Politics

How Net Neutrality Helps Science Communication

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Transcript:

If you have been on the internet in the past few weeks, you probably already know that on December 14, the Federal Communications Commission (FCC) will vote on whether or not to end net neutrality, the regulation that forces internet service providers to not discriminate based on what you’re (legally) using your bandwidth for, whether watching shows on Netflix or posting photos on Instagram or watching me complain about bad science on YouTube.

You also may know that the FCC is most likely going to do it, because they’re a bunch of mostly assholes run by Asshole in Chief Ajit Pai, formerly Associate General Counsel for Verizon. Yes, the Verizon that would absolutely love to charge you extra to watch this video.

You should complain to the FCC anyway, because it can’t hurt. Go ahead, send them an email.

But you should also be prepared for that to not work, so you should be aware of the steps that will follow. First and foremost will be someone challenging the ruling in a court of law, and then there will be appeals, and then there may be a Congressional intervention. Over on Reddit, admins have pointed out the need for personal stories that they can take to Capitol Hill and file in court briefs in order to truly convince politicians and judges that net neutrality is an important ideal to uphold.

With that in mind, I wanted to add my own thoughts. Just sharing science and skepticism with you here on YouTube and on Skepchick has always been a battle against discriminatory companies and algorithms. The recent ad-pocalypse on YouTube is just the tip of the iceberg…I’ve been hurt worse before. Sure, most of my videos of late haven’t been friendly to advertisers so I make nothing off of them, but for years now YouTube’s algorithms that suggest videos to you generally have left out channels of my size, and YouTube/Adsense demonetized any video that went viral due to “suspicious clicks.” Over on Skepchick, Adsense demonetizes articles about the science of human sexuality because they consider it basically pornography (even if there are no photos).

That’s why I’m on Patreon — it’s the only reason I continue to make YouTube videos, because people can individually decide to support what I do. The money I make from Patreon also supports Skepchick, since Adsense is no longer enough to cover server costs there.

So I know that without net neutrality, the situation would be thousands of times worse. If people have to pay to access Skepchick or my YouTube videos, and all of that money is going to Comcast and Verizon, where will they find the extra money to pay me for the work I do? Many of them just wouldn’t. Most of my support doesn’t come from wealthy individuals pledging $100 per video — they come from regular folks who have a few dollars to spare each month for a service they appreciate.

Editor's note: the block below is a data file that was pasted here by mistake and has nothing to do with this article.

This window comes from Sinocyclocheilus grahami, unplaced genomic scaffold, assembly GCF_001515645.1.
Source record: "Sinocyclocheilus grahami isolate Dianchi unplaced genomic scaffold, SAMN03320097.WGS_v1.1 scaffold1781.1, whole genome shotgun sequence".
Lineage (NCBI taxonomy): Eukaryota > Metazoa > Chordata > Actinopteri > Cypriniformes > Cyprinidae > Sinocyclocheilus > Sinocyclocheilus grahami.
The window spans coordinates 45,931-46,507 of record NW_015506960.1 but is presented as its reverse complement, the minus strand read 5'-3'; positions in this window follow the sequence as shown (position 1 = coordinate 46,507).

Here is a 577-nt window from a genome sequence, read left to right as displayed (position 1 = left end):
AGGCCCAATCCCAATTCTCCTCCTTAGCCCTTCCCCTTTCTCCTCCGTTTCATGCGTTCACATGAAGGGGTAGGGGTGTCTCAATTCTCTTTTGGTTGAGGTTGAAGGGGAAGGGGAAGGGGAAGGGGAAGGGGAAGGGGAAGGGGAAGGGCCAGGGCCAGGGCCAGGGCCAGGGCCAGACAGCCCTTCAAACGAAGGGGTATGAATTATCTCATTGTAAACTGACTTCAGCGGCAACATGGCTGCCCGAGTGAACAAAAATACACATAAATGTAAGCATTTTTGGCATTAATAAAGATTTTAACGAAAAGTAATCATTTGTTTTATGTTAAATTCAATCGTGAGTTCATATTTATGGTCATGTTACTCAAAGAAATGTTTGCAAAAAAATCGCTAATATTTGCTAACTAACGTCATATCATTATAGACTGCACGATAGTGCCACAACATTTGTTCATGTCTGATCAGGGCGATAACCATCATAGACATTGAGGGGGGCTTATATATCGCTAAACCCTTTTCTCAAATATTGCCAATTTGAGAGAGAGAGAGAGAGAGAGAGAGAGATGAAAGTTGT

Doing away with net neutrality would not just affect me personally because it will be harder to afford to pay to access all the websites that I access on a daily basis, but it will also make it nearly impossible for me to do what I do: communicate science and skepticism to people who are interested in those topics.

And of course then I’d be out of a job, so I’d have to turn to my backup profession: cooking meth. That’s right, FCC, you’ve made another Walter White. I’m the one who knocks now.

Seriously, though, contact the FCC while you can and get ready for this fight to go to the courts and to Congress. December 14 will likely not be the last time we’ll have to defend net neutrality from greedy media companies.

Rebecca Watson

Rebecca Watson

Rebecca leads a team of skeptical female activists at Skepchick.org. She travels around the world delivering entertaining talks on science, atheism, feminism, and skepticism. There is currently an asteroid orbiting the sun with her name on it. You can follow her every fascinating move on Twitter or on Google+.

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2 Comments

  1. November 29, 2017 at 10:49 am —

    Well, I sent an email…
    This mailbox is no longer operational. The FCC released an order in the Open Internet Proceeding (GN Docket No. 14-28) on March 12, 2014 (FCC 15-24). It may be found at http://www.fcc.gov/document/fcc-releases-open-internet-order. Any further submissions in this proceeding should be filed through the FCC’s Electronic Comment Filing System (ECFS): http://apps.fcc.gov/ecfs/

  2. November 30, 2017 at 11:49 am —

    Rebecca Watson,

    Yet again, so much for the idea that free market absolutism is a good thing.

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